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Comment: Clutter Works Well (so far) (Score 1) 129

by dave562 (#49616509) Attached to: Microsoft Office 2016 Public Preview Released

My organization recently migrated to Office365, including Exchange / Outlook 365.

I was impressed with Outlook 365 OWA (outlook.office365.com). My initial thought was that having the entire infrastructure presented through a single portal is a recipe for disaster. Yet as soon as I type in the @company.com portion of my email address, it re-directs to our own authentication infrastructure (Ping in our case). None the less, I am sure that there are people working night and day trying to figure out how to MitM outlook.office365.com

Office 365 OWA and Outlook 2013 are nearly identical in terms of UI layout and functionality. For the average user, I think that they could do without the desktop client and most likely, not notice much if any loss of functionality.

Clutter is working well. I turned it on almost two weeks ago. So far it has done a great job of filtering out of all of the junk emails from the sales drones, while at the same time letting the important emails through. I have not missed any emails that I need to see.

Comment: Re:Outdated (Score 1) 210

by dave562 (#49596145) Attached to: Yes, You Can Blame Your Pointy-Haired Boss On the Peter Principle

What you described here fits the typical definition of a project manager.

So they had one person, a "manager", keep an eye on people, keep an eye on projects, allocate resources, and basically manage the group

The difference between a project manager and a manager is that a manager has direct reports and is responsible for dealing with all of the human resource issues (hiring, firing, training, reviews, etc.)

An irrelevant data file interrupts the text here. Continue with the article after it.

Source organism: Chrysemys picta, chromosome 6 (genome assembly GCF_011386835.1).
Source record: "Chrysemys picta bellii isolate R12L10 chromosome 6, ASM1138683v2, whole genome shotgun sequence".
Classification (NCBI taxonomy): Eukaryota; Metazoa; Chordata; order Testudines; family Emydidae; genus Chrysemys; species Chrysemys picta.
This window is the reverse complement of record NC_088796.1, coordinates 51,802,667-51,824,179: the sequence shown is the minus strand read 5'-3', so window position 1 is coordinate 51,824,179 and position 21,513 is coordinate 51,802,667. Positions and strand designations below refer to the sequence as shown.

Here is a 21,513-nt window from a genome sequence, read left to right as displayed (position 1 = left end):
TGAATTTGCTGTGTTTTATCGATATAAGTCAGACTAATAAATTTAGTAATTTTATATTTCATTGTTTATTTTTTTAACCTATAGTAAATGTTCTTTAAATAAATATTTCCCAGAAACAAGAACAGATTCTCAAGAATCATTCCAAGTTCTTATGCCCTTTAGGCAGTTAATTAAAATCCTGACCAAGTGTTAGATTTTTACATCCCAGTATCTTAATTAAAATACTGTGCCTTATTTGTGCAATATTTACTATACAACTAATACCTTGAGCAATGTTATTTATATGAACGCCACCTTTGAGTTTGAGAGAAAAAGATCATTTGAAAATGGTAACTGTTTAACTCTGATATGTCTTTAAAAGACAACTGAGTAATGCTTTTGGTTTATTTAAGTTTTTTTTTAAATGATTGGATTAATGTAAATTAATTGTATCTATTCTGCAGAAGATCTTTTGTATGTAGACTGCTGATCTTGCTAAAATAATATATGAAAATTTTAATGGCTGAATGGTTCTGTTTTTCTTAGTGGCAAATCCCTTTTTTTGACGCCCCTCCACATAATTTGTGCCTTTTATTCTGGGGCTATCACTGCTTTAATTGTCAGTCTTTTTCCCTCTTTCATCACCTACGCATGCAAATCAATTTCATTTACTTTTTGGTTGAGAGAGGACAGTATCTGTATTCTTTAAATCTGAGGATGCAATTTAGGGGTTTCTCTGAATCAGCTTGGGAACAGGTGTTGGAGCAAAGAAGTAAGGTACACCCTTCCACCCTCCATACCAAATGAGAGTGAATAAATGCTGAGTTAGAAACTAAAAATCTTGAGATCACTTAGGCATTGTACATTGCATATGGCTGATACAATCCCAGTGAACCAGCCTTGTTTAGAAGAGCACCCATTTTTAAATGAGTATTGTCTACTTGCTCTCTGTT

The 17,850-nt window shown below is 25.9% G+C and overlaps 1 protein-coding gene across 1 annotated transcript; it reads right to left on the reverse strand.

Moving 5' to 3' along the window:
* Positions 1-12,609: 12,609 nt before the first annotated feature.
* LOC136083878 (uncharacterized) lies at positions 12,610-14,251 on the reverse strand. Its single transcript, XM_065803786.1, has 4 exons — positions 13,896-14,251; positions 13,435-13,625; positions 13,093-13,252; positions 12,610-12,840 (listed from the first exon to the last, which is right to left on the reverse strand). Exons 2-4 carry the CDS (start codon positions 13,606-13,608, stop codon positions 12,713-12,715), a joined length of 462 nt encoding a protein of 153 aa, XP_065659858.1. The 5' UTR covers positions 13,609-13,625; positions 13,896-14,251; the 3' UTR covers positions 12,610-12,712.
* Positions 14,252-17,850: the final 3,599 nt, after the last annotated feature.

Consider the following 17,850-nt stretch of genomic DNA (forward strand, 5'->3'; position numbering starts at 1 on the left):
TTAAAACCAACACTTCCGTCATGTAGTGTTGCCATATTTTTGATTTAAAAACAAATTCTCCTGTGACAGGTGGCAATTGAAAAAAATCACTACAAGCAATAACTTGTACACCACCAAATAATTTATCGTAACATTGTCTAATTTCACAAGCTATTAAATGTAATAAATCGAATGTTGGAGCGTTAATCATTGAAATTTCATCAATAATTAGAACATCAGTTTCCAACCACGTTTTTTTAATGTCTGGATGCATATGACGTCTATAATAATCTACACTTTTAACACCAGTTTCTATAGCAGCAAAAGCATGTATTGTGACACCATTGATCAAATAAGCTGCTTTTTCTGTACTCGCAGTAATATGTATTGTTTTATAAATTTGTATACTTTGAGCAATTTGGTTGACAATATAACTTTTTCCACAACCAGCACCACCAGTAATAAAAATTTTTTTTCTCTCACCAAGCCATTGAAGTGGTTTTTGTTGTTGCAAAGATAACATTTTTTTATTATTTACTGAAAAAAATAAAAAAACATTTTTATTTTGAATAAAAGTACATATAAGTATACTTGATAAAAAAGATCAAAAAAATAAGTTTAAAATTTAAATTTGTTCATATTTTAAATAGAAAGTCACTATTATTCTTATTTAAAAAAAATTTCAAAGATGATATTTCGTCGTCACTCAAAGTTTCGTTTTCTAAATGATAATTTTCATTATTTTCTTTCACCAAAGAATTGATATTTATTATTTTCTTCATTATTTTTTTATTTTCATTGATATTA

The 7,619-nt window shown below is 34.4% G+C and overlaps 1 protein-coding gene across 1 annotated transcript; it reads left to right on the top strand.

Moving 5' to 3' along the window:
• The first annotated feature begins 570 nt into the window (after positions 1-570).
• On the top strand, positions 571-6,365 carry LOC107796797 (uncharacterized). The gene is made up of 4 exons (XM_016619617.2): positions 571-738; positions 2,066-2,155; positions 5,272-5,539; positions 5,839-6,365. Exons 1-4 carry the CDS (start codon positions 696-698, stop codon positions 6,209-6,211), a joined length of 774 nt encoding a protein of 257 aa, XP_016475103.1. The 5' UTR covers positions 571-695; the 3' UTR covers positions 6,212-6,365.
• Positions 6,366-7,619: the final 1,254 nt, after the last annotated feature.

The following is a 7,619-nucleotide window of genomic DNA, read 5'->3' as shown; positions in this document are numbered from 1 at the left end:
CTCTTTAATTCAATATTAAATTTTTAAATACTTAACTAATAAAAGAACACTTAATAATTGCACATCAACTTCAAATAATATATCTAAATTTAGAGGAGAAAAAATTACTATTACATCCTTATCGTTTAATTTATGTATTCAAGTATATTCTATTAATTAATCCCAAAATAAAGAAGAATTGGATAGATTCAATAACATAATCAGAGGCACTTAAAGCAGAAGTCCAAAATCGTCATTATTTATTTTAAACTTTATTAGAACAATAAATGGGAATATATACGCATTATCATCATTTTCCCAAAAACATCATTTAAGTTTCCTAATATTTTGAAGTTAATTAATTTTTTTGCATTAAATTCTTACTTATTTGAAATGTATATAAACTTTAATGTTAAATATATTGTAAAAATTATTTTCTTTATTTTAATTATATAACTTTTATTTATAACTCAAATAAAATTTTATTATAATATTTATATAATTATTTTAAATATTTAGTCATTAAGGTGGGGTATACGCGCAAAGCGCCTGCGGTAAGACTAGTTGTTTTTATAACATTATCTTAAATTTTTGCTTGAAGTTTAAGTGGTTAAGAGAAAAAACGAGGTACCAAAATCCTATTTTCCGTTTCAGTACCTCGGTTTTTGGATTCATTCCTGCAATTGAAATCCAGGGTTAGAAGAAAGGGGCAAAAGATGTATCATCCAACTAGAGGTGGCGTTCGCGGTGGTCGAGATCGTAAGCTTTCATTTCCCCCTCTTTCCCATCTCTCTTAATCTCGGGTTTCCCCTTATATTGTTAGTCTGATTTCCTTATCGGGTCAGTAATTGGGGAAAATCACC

In the situation that you described, who took care of those tasks? The boss? The manager?

Comment: Re:Outdated (Score 1) 210

by dave562 (#49595421) Attached to: Yes, You Can Blame Your Pointy-Haired Boss On the Peter Principle

In the case of my organization, they are trying to transition to recurring revenue streams by offering technology solutions with predictable, monthly fees. They are hoping to balance out the cyclical and sporadic revenue cycles inherent in traditional consulting engagements. The organizational structure has not yet adjusted to address the realities of employing a skilled technical workforce.

Comment: Re:Rely on the counterfactual. (Score 2) 210

by dave562 (#49589737) Attached to: Yes, You Can Blame Your Pointy-Haired Boss On the Peter Principle

...or would have moved to another job elsewhere that offered an equivalent to a promotion

This is what I see happening in the industry that I am. We compete with the larger consulting firms (KPMG, Deloitte, etc.) and more often than not, people are changing jobs every 2-4 years. For people who have been in the industry long enough, they often times end up going back to a firm that they might have worked at previously.

I do not really understand it because it is counter to my own career progression during which I have spent at least 5 years with each employer and received steady promotions and increased responsibilities. The only thing that I can figure is that those big firms are always hiring the "best and the brightest", overachieving, Type-A personalities. If a person is not getting promoted, they have to constant deal with an influx of new, eager to be overworked, dreamy eyed college grads who will do the same work, for less pay.

Comment: Re:Weird way of looking at it (Score 1) 210

by dave562 (#49589371) Attached to: Yes, You Can Blame Your Pointy-Haired Boss On the Peter Principle

Or another way of looking at it is that managers should be so highly skilled that they can do the work of everyone on their team. Those managers should then train their people so that one day, those people can replace the manager.